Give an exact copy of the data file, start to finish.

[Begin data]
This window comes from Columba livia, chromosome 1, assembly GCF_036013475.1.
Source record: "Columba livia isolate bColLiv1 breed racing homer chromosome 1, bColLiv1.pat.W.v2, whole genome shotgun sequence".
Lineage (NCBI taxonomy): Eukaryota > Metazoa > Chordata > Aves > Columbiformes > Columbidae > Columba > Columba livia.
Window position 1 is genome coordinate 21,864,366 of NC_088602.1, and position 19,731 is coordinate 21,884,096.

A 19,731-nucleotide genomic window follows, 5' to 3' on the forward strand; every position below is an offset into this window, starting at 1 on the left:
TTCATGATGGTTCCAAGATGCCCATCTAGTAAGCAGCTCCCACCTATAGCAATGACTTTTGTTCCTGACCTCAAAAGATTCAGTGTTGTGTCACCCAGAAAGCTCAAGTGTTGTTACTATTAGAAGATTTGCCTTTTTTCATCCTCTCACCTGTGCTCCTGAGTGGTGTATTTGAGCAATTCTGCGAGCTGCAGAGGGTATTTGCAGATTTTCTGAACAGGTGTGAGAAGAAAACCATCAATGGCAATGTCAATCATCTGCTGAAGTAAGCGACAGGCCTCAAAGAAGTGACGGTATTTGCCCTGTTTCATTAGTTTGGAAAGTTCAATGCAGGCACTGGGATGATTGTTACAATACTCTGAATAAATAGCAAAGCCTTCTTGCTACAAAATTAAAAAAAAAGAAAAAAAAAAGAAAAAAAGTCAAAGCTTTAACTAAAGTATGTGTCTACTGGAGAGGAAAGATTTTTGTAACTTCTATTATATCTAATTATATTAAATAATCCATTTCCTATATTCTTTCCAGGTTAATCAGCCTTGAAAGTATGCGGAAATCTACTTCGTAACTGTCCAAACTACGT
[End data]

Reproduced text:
This window comes from Columba livia, chromosome 1, assembly GCF_036013475.1.
Source record: "Columba livia isolate bColLiv1 breed racing homer chromosome 1, bColLiv1.pat.W.v2, whole genome shotgun sequence".
Lineage (NCBI taxonomy): Eukaryota > Metazoa > Chordata > Aves > Columbiformes > Columbidae > Columba > Columba livia.
Window position 1 is genome coordinate 21,864,366 of NC_088602.1, and position 19,731 is coordinate 21,884,096.

A 19,731-nucleotide genomic window follows, 5' to 3' on the forward strand; every position below is an offset into this window, starting at 1 on the left:
TTCATGATGGTTCCAAGATGCCCATCTAGTAAGCAGCTCCCACCTATAGCAATGACTTTTGTTCCTGACCTCAAAAGATTCAGTGTTGTGTCACCCAGAAAGCTCAAGTGTTGTTACTATTAGAAGATTTGCCTTTTTTCATCCTCTCACCTGTGCTCCTGAGTGGTGTATTTGAGCAATTCTGCGAGCTGCAGAGGGTATTTGCAGATTTTCTGAACAGGTGTGAGAAGAAAACCATCAATGGCAATGTCAATCATCTGCTGAAGTAAGCGACAGGCCTCAAAGAAGTGACGGTATTTGCCCTGTTTCATTAGTTTGGAAAGTTCAATGCAGGCACTGGGATGATTGTTACAATACTCTGAATAAATAGCAAAGCCTTCTTGCTACAAAATTAAAAAAAAAGAAAAAAAAAAGAAAAAAAGTCAAAGCTTTAACTAAAGTATGTGTCTACTGGAGAGGAAAGATTTTTGTAACTTCTATTATATCTAATTATATTAAATAATCCATTTCCTATATTCTTTCCAGGTTAATCAGCCTTGAAAGTATGCGGAAATCTACTTCGTAACTGTCCAAACTACGT